KIGALI - Bacteria wilt, a banana plant disease first identified in 2005, has now spread to 17 districts in the country, Rwanda Agricultural Development Authority (RADA) has revealed.
In an interview, RADA’s head of banana program, Daniel Niyikiza, said that the disease feared to have originated from DRC and Uganda is spreading rapidly across the country.
“The disease has many ways of spreading and so it has become very difficult to contain. The widespread is a result of sharing farm tools, materials and soil erosion,” Niyikiza said.
“Though we have been able to contain the disease in Kirehe and Rwamagana, the disease is still present and spreading in areas like Rubavu, Gatsibo and Nyagatare,” Niyikiza said.
Following the disease’s devastating effects on banana production, farmers have now turned to the production of alternative crops such as beans and maize.
“Hard hit Eastern province farmers however can not easily turn away from planting banana because it’s the most suitable for the region and no other plants can do as well,” Niyikiza said.
“To be contained, the farmers are being advised to treat their farms with pesticides, to uproot all the affected plants and to refrain from cultivating for at least two months to stop the disease spread,” Niyikiza noted.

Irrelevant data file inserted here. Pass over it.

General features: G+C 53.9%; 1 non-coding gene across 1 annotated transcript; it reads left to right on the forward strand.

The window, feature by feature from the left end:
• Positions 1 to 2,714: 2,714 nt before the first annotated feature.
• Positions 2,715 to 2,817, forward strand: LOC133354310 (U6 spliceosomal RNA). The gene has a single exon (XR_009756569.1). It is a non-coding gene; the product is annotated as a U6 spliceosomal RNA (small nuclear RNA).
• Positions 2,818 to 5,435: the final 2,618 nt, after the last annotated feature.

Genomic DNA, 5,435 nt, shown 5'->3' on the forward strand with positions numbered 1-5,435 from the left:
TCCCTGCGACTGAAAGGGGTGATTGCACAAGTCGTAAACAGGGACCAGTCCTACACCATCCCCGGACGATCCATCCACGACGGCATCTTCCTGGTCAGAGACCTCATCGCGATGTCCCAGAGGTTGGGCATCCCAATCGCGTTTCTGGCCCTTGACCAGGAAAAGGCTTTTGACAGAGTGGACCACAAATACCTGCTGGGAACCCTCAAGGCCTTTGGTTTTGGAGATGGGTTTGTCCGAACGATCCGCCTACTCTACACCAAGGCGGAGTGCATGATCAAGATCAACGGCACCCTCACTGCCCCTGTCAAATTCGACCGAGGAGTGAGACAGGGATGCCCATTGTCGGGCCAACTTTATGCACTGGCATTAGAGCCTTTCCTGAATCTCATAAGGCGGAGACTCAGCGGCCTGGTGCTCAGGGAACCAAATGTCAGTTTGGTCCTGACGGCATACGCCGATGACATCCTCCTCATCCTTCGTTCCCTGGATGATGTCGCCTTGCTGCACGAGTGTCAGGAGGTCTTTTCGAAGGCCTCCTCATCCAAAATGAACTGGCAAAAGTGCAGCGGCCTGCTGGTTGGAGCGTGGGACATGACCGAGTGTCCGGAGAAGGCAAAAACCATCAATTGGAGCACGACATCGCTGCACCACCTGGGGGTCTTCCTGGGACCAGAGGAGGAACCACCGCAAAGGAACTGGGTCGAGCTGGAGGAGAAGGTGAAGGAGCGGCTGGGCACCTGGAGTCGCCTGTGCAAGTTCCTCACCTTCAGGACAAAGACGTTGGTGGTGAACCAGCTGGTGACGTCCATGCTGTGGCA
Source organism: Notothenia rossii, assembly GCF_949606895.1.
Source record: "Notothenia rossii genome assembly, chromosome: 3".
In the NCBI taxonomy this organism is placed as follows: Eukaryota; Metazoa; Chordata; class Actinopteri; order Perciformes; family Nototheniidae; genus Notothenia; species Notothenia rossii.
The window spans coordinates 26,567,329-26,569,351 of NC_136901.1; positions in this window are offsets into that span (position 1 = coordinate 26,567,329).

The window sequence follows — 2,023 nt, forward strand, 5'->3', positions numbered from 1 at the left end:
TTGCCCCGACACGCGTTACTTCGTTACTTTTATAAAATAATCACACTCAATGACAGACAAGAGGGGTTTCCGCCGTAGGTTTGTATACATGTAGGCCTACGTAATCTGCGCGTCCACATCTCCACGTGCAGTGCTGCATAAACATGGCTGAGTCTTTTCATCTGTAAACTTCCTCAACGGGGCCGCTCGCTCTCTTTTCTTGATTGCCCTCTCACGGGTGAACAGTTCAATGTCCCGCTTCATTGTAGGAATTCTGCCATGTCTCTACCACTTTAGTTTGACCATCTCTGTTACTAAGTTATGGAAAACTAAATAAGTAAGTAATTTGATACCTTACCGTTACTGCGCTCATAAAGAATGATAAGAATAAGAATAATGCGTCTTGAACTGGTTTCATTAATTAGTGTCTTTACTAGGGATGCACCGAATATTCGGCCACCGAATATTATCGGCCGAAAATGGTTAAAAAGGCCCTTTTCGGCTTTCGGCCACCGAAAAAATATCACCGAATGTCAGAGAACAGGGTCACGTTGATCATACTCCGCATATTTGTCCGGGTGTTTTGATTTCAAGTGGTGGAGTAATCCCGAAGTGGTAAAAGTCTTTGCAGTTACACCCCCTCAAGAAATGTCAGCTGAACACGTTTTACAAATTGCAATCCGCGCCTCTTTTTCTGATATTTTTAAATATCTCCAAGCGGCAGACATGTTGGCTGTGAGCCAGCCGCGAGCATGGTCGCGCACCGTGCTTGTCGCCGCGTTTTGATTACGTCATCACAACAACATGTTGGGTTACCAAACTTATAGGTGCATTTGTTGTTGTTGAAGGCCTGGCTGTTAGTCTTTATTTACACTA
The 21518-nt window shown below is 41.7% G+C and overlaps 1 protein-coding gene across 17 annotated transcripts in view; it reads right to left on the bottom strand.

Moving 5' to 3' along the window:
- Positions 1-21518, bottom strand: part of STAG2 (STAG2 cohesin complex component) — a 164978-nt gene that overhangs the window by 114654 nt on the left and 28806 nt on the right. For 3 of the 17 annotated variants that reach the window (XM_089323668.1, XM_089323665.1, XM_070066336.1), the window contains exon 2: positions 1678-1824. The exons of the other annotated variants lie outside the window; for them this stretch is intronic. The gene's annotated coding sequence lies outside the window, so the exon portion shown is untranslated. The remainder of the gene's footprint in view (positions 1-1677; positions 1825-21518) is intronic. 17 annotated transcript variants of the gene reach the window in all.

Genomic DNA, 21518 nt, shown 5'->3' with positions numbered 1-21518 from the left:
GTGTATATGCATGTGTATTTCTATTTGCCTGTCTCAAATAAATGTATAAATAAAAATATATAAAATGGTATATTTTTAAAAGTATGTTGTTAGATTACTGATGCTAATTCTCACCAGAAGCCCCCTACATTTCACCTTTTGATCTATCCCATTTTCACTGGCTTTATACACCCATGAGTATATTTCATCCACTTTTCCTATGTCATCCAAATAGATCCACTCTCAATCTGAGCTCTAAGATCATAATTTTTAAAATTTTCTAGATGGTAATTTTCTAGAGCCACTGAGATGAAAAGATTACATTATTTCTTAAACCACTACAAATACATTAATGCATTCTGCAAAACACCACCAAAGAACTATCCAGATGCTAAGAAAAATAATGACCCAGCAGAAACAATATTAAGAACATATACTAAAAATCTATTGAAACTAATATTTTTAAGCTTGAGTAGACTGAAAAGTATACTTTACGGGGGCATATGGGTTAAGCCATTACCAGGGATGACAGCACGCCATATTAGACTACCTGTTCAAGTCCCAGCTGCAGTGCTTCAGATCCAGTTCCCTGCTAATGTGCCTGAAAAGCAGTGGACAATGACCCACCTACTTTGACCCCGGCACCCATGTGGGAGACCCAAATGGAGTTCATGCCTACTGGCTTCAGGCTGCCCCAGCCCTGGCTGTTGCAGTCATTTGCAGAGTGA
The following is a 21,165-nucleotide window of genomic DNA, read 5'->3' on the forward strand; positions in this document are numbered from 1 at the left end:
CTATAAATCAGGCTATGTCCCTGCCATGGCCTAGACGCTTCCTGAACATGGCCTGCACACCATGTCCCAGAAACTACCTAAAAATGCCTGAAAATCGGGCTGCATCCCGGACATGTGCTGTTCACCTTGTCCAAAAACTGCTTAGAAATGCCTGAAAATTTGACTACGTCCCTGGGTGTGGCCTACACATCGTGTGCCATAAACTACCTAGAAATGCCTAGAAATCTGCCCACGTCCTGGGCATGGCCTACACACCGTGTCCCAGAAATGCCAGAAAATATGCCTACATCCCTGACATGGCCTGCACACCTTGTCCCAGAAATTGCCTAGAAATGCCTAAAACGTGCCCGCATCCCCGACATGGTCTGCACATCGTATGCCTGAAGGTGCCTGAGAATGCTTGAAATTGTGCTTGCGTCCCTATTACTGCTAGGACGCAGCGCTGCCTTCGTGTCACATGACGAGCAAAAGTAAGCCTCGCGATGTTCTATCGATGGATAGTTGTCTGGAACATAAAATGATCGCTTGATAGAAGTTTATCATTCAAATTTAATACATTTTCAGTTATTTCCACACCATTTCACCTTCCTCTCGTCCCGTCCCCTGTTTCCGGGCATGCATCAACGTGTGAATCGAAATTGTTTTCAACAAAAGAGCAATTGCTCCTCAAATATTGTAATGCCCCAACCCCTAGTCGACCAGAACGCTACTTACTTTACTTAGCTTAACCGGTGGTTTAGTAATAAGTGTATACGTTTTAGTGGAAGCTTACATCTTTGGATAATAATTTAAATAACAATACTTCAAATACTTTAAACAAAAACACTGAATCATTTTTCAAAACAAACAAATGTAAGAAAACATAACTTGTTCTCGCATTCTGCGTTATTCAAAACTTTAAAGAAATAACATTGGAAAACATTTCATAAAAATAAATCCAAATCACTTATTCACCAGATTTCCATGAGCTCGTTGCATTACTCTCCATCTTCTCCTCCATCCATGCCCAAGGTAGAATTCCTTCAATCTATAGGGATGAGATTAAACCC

Niyikiza said that the farmers who are forced to uproot their plants will be provided with seeds and planting materials to compensate for their losses.
“Currently we are providing farmers with cultivating products to stop sharing, a fact that has particularly contributed to the spread of the disease,” the official said.
He revealed that following the disease devastating effects in the region, Scientists from the affected countries have converged in Tanzania, to discuss how to counter the pandemic.
International Institute of Tropical Agriculture confirmed that the disease has been found in Ethiopia, Uganda, Rwanda, western Kenya, northwest Tanzania and North and South Kivu in the Democratic Republic of Congo.
Uganda, the continent’s leading banana grower and consumer, has experienced bacterial wilt since 2001 and it causes losses of between $70 million and $200 million annually, according to CGIAR.